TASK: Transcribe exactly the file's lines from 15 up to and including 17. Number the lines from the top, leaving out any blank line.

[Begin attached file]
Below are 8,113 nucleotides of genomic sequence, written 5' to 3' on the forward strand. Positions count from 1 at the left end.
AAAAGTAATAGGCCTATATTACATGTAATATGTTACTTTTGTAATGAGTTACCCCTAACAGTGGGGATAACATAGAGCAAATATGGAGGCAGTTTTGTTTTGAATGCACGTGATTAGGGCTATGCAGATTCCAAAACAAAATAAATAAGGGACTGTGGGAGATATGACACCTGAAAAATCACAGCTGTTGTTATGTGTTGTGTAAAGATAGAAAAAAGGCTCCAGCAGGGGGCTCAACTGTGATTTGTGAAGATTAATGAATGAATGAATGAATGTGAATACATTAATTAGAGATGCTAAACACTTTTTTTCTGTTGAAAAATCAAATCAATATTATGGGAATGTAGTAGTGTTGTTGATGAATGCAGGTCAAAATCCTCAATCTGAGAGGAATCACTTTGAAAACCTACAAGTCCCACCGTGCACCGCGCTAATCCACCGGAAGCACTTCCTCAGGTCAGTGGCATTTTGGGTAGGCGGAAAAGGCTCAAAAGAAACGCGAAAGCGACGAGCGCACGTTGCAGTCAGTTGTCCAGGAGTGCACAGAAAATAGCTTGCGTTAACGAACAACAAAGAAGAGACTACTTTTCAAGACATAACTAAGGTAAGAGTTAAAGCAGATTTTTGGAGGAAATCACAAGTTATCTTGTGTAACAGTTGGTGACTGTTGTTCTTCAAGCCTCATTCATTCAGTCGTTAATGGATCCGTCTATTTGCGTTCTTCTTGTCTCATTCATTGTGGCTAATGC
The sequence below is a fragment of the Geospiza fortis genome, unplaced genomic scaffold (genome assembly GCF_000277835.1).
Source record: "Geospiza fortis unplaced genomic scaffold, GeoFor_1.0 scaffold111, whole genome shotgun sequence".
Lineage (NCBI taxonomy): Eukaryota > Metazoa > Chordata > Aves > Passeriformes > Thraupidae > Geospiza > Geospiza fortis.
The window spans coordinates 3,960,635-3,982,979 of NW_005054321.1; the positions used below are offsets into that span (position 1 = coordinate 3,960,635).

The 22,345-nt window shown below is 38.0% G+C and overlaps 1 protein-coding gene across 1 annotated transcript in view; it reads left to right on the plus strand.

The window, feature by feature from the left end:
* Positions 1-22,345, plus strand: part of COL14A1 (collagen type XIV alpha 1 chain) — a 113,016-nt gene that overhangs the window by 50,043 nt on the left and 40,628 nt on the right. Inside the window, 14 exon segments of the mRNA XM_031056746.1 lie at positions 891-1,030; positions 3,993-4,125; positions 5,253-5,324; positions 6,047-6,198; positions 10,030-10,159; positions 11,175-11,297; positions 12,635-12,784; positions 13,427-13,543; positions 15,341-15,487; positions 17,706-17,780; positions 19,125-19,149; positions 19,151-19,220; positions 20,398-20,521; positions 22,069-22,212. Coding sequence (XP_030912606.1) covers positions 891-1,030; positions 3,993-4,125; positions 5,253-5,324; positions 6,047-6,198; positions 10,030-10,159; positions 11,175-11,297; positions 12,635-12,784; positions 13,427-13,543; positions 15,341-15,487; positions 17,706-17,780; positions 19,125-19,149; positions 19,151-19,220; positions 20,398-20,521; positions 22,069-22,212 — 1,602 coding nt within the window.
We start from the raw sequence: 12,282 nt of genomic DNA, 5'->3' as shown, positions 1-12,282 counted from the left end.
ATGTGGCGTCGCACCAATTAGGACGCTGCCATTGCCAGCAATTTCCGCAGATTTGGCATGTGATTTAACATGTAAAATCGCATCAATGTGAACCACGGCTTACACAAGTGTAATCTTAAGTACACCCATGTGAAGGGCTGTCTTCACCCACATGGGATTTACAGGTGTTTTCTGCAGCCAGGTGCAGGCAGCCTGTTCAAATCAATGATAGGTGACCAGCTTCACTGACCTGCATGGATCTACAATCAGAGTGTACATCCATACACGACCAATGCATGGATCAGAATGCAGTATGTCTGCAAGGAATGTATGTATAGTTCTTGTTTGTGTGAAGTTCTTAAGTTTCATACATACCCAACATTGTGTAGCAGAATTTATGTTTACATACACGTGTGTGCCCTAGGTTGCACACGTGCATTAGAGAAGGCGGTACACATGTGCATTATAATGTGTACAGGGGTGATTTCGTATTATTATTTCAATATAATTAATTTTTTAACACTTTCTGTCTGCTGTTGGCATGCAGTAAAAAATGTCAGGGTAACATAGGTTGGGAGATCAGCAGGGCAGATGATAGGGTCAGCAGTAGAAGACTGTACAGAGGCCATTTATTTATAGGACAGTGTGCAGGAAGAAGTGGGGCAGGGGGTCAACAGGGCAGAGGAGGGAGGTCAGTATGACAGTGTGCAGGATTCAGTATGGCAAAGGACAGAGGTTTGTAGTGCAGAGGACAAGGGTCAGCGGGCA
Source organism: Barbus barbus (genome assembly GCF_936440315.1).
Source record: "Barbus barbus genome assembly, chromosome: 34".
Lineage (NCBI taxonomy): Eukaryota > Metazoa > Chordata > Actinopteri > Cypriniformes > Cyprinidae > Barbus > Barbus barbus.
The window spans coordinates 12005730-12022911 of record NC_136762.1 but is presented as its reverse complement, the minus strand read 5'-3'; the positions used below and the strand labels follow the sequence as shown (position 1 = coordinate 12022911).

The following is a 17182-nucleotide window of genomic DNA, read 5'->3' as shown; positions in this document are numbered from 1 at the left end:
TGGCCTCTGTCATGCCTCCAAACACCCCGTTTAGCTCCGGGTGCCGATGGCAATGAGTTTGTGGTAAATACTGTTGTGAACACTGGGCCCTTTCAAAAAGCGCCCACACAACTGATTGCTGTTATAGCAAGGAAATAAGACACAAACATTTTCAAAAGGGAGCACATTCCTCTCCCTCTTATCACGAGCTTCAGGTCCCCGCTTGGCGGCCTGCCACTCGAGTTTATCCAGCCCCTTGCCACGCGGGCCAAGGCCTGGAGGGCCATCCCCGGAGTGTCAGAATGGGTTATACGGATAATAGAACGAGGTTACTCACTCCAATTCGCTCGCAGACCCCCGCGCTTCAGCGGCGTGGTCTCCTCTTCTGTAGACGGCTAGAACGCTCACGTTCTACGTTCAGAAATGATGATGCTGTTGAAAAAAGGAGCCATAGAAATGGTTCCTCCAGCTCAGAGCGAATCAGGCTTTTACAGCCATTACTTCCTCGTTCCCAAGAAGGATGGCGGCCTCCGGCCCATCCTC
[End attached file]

The window spans coordinates 12005730-12022911 of record NC_136762.1 but is presented as its reverse complement, the minus strand read 5'-3'; the positions used below and the strand labels follow the sequence as shown (position 1 = coordinate 12022911).

The following is a 17182-nucleotide window of genomic DNA, read 5'->3' as shown; positions in this document are numbered from 1 at the left end:
TGGCCTCTGTCATGCCTCCAAACACCCCGTTTAGCTCCGGGTGCCGATGGCAATGAGTTTGTGGTAAATACTGTTGTGAACACTGGGCCCTTTCAAAAAGCGCCCACACAACTGATTGCTGTTATAGCAAGGAAATAAGACACAAACATTTTCAAAAGGGAGCACATTCCTCTCCCTCTTATCACGAGCTTCAGGTCCCCGCTTGGCGGCCTGCCACTCGAGTTTATCCAGCCCCTTGCCACGCGGGCCAAGGCCTGGAGGGCCATCCCCGGAGTGTCAGAATGGGTTATACGGATAATAGAACGAGGTTACTCACTCCAATTCGCTCGCAGACCCCCGCGCTTCAGCGGCGTGGTCTCCTCTTCTGTAGACGGCTAGAACGCTCACGTTCTACGTTCAGAAATGATGATGCTGTTGAAAAAAGGAGCCATAGAAATGGTTCCTCCAGCTCAGAGCGAATCAGGCTTTTACAGCCATTACTTCCTCGTTCCCAAGAAGGATGGCGGCCTCCGGCCCATCCTC